I am about to describe one of the best experiences of my life.
It all started off like an ordinary day, we were going for a picnic with some friends, it was beautifully sunny and, yeah, everything seemed normal.
About an hour before we were going to leave Dad told us that, yes, we were going for a picnic, but we were doing something else first. I was intrigued, as I’m sure you are now. Dad revealed, after a while, that we were going flying in a plane!
Our friend built his own plane, which he flies quite regularly from an airfield near Lewes. He often flies over our house and sometimes we wave. He had offered before to take us up, but I never thought it would happen. Now it was.
A strange feeling crept up inside me, I was utterly excited and a bit nervous, as I’d never been in any sort of plane or flying machine. I’m sure my stomach flipped when Dad said the words “flying in Dave’s plane”.
I’d always fantasize about flying high up in an aeroplane. I’d dream about it too, but then I’d wake up because I couldn’t really picture what it would be like.
The plane is called a Streak Shadow and it seats two people. It was amazing to think that Dave built it all by himself. My sister went first, then me.
Irys coming in to land
I clambered into the cramped cabin and sat down. I had to undergo a safety check where I was shown how to undo the seatbelt in an emergency and how to open the hatch. I had to wear headphones with a speaker to communicate during flight.
Then we were ready for takeoff. Dave, the pilot, spoke into the radio to tell them that we were departing. Pilots talk in a sort of code with coordinating words and long series of numbers. I learnt that you never say the words ‘take off’ unless you are actually about to take off.
Dad and the Streak Shadow
You should always try to take off into the wind when in a plane. Sometimes there is what is called a crosswind, where the wind blows across, not down the runway. There was a slight one today, but we looked at the windsock and judged the best direction to go in.
Soon we were racing down the runway at almost 150mph. Then we were in the air. Gradually we gained height until we were 2000ft above the earth. We slowed to about 80mph. Finally, I had the chance to get a proper look at the ground below. Immediately, I thought of my Granny’s dolls house! Everything was miniature. The sheep in the fields looked like ants and the fields themselves stretched away into the distance like a patchwork quilt with hedge stitching.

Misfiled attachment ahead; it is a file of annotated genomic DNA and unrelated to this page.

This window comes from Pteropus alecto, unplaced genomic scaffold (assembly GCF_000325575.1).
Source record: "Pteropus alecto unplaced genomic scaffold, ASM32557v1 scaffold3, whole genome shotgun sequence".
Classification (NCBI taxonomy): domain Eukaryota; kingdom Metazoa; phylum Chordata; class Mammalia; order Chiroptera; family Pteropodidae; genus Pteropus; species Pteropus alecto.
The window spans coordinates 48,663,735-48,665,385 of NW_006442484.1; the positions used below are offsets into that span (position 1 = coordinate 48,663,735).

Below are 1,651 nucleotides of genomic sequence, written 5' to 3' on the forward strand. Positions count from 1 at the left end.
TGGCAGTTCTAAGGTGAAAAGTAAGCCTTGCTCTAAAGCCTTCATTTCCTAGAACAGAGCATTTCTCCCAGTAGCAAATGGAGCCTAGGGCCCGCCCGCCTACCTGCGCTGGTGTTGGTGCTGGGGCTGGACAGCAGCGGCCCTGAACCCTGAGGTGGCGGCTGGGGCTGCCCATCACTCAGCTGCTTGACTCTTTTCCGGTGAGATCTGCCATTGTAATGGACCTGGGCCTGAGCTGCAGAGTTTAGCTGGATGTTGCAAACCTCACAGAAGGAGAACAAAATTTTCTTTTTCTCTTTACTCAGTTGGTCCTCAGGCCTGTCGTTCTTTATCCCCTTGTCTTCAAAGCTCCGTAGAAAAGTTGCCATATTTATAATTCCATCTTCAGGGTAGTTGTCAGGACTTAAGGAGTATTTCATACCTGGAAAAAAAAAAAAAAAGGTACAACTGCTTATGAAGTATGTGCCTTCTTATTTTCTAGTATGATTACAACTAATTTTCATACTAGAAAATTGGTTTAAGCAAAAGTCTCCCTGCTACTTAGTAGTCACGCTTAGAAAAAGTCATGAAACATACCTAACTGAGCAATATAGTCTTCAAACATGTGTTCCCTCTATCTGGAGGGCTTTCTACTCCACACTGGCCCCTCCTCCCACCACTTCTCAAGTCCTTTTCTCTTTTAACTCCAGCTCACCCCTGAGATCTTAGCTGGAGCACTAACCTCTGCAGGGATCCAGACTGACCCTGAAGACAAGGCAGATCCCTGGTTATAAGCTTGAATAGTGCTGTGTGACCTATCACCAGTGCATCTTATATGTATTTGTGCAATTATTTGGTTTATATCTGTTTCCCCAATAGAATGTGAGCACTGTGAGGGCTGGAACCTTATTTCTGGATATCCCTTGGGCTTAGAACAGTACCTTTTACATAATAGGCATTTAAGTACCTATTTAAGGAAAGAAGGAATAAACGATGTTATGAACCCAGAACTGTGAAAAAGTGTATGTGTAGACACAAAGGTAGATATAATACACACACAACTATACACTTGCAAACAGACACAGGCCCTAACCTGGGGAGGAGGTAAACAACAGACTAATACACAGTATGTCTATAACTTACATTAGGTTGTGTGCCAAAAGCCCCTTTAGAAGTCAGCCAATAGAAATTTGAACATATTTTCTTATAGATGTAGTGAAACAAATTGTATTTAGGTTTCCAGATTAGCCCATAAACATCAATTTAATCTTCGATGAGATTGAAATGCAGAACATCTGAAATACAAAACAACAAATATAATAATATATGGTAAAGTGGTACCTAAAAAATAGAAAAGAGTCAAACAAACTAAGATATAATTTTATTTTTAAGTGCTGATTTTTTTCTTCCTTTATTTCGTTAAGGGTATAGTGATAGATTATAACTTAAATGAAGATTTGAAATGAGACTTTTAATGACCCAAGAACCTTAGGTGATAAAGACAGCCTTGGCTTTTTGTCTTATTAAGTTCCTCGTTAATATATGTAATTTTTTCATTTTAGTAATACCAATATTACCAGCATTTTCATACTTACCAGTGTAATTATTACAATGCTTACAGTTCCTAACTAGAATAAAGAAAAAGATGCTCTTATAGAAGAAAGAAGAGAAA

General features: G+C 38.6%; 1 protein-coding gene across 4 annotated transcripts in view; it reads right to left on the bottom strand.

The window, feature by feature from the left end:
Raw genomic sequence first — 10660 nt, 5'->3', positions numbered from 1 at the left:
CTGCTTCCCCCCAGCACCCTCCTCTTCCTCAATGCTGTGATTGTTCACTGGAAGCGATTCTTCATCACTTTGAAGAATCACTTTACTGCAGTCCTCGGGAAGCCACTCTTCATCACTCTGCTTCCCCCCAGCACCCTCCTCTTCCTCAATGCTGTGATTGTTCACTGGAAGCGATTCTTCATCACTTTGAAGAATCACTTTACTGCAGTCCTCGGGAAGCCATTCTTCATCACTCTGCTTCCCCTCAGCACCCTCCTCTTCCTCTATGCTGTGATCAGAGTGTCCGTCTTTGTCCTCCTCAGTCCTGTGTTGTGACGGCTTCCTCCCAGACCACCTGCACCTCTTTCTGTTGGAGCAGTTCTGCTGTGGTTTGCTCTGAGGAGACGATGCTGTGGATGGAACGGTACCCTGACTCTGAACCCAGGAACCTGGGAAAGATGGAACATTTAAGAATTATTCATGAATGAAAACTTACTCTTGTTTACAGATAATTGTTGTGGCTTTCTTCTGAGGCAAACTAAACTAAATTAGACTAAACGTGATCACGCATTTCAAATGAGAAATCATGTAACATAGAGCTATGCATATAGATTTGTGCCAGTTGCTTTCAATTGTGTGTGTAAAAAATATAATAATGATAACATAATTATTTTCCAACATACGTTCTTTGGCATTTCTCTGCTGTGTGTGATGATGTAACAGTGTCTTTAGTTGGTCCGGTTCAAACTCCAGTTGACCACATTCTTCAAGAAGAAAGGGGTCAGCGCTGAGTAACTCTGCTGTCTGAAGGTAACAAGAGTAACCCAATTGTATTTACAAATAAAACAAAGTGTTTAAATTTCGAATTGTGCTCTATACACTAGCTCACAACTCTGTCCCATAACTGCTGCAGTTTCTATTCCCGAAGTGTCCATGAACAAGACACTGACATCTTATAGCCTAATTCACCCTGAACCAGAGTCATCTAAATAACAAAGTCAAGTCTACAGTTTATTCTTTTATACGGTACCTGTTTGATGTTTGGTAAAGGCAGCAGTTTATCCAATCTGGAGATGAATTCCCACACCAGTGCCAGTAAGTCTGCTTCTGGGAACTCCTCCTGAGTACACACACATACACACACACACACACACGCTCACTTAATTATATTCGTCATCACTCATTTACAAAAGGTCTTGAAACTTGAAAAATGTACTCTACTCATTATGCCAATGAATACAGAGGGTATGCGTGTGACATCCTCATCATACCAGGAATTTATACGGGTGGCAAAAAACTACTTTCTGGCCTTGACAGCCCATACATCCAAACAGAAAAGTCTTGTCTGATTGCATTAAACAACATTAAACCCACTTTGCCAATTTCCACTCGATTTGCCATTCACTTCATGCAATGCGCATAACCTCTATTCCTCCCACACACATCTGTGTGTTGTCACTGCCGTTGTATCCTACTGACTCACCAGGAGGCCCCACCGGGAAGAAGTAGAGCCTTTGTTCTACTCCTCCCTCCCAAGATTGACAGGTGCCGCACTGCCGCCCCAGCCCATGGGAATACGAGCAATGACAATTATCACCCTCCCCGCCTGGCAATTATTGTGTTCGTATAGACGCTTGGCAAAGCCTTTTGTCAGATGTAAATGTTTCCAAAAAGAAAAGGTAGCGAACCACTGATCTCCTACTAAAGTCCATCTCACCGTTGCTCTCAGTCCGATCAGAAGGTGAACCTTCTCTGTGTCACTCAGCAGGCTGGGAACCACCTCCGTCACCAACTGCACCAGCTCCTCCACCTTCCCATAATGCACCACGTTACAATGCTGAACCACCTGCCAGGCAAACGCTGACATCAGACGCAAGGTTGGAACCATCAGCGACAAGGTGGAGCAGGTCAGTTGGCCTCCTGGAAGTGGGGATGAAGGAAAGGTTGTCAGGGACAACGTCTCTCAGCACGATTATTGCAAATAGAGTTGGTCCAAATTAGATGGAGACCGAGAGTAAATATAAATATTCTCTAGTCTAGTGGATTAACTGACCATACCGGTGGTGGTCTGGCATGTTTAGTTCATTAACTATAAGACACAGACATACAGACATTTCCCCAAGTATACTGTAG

Because the plane was so small and light, you felt every little, tiny movement. Every jerk and every lurch, and every gust of wind.
Dave took me on a tour of the area, pointing out the sights. Then we flew over and saw the coastline. I was absolutely loving it.
Then Dave asked me if I’d like to have a go at using the controls. I said, over the intercom, that I definitely would. He showed me how everything worked and I had to use the joystick, which is the steering instrument.
Right is right, left is left, forward is down, backwards is up. What I didn’t realise is that only tiny jiggles are needed. I pushed forward really hard and we literally plunged downwards. That was very, very, very scary.
After a while I got the hang of it. Dave put his hands on his head to prove that I really was flying the plane alone. I practised picking a point on the horizon and steering towards it, keeping it in the centre of the dashboard.
The landing was a little nerve-wracking since we came in at a weird angle due to the crosswind.My whole flight in one word: exhilarating.
At the end of the day, I received a Young Aviators Certificate. It was brilliant.
I would like to thank Dave for giving us such an awesome experience. He was so willing to teach us and share with us, we really loved that. He also taught us a lesson in generosity. I hope that other people will be like this as we journey through life.